Automation in the welding industry has been an evolving trend since the 1970s. Thus, there has been a rise in demand from end-user enterprises, and market growth is on the upswing. These demands in the welding industry have been supported by the continued technological improvements surrounding both automation and welding.
Safety should always be the priority. While this is not a recent trend, fabricators will proceed to take steps to keep employees safe. Without the proper precautions for safety, automated welding can be hazardous. Some of the common hazards are:
To enhance the safety surrounding automated welding, there has been more and more adoption of light security curtains, interlocking perimeter guards, laser scanners, sensors, high-quality gear, pressure-sensitive safety mats, auto doors, better smoke extraction systems, etc.
The emergence of IoTs, the network of people, processes, data, and things, will increase the number of connected appliances worldwide from billions of units to tens of billions that will be deployed in the future. Also, AI, robotics, automation, and AR are just some of the technologies, but the key resides with the software utilized to control data and quality in the manufacturing processes.
This evolution is already observable in the welding industry, as harnessing information is becoming the new normal. The reason for this is the more stringent norms, which force the customers to demand better quality and require the manufacturers to deliver accurate documentation. When the welding data is gathered and stored in digital format, the welding transparency is improved, thus making information flow and quality control smoother in the welding processes. Furthermore, if the software is established on a cloud service, the chances of remotely monitoring welding quality will improve.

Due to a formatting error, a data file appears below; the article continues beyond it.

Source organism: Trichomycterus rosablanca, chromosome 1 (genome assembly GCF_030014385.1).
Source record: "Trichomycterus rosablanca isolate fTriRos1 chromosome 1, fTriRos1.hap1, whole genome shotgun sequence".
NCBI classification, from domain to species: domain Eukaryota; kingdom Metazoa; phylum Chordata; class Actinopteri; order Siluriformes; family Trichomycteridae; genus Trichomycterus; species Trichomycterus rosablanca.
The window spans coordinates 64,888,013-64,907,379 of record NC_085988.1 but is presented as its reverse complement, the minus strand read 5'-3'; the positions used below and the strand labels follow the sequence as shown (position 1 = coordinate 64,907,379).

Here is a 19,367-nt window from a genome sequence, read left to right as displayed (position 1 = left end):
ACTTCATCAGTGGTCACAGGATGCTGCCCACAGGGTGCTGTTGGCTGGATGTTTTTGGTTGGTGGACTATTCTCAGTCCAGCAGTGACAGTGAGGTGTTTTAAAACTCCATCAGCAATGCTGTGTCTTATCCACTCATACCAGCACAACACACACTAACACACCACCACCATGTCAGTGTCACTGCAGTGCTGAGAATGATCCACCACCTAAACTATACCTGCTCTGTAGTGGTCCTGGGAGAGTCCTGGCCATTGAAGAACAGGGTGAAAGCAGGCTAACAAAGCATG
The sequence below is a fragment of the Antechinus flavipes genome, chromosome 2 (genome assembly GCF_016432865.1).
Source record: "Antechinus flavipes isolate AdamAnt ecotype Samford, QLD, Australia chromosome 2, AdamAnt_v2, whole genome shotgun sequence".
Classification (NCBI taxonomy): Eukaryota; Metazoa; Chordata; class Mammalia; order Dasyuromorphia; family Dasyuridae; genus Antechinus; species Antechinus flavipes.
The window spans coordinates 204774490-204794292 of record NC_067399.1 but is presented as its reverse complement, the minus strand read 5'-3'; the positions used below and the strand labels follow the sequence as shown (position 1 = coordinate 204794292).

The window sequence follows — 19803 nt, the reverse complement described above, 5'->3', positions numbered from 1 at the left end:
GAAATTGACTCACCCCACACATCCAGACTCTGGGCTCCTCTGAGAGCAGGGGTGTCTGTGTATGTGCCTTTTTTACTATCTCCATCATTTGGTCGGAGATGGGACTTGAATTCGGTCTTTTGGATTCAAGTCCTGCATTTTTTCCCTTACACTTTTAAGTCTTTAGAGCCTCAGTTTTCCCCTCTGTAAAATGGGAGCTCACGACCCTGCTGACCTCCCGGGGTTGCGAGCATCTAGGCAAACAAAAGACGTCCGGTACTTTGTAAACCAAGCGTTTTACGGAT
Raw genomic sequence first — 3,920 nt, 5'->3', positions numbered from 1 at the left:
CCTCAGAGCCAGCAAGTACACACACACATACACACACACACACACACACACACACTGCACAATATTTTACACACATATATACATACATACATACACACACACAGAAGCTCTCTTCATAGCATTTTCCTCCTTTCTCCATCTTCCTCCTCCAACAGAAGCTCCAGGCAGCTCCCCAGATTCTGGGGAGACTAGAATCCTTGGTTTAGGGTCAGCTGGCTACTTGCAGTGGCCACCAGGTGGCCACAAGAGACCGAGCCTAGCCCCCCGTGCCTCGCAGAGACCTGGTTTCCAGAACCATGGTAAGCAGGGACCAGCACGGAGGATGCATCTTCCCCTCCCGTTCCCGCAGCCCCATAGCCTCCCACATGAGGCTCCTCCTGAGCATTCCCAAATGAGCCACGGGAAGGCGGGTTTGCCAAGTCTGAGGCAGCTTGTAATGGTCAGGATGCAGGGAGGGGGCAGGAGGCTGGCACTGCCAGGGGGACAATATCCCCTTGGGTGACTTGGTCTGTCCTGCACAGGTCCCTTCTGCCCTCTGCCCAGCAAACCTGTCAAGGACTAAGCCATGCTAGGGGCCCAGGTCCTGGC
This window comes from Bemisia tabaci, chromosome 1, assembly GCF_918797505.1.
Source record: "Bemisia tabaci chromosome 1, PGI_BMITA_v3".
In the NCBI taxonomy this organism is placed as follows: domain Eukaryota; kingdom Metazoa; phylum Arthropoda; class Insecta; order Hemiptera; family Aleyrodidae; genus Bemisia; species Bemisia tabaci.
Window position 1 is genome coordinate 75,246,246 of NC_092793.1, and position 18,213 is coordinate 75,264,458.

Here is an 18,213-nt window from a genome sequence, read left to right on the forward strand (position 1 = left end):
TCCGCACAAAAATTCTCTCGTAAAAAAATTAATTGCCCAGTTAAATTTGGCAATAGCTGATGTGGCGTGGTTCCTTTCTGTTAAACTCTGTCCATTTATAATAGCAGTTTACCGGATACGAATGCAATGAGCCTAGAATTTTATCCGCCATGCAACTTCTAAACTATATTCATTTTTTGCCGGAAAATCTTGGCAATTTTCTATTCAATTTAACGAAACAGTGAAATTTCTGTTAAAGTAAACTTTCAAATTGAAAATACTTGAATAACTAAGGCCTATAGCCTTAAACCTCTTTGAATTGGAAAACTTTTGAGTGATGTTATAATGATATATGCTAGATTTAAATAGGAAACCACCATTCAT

New technology will continue to emerge in welding courses as new tools and technologies that will see expansion include:
Moreover, a new automated welding positioner and seam tracking systemwill be released s in the future.
The COVID-19 pandemic has accelerated the digital business. This is good news for the welding job, particularly from the perspective of the manufacturing enterprise. A recent survey indicated significant or modest growth in earnings during the pandemic. This implies that the global demand for products is increasing, and the complex manufacturing industry will be looking vigorously for modern technologies to optimize their operations.
For welding, this may also mean an increasing demand for robotic welding because the manufacturing industry has recognized the need to take up technologies to attain more resilience. Advanced technologies such as computer vision, sensors, machine learning, cloud computing, robotics, and 5G network infrastructure have improved supply chain resilience and efficiency for the people who adopt them.
The welding career will use collaborative systems to compensate for the rising skilled labor shortage. Collaborative welding systems are developed to share a workspace with humans creating a safe automation environment. This is one of the recent trends in welding as it can be deployed efficiently, used for various welding applications, and is reasonable compared to extensive robotic systems.
For those looking to improve their automated welding work, adaptive controls are the priority. Adaptive controls are used to examine welding data to make corrections and modifications based on the results. These corrections are created automatically to the weld current in real-time. Therefore, the data is vital for improved quality and optimization.
With the use of new and improved welding technology, there are numerous opportunities for a career in welding to increase productivity and uncover cost and time savings. In addition, technology advancements can enable you to address critical welding challenges, which will help you to stay competitive.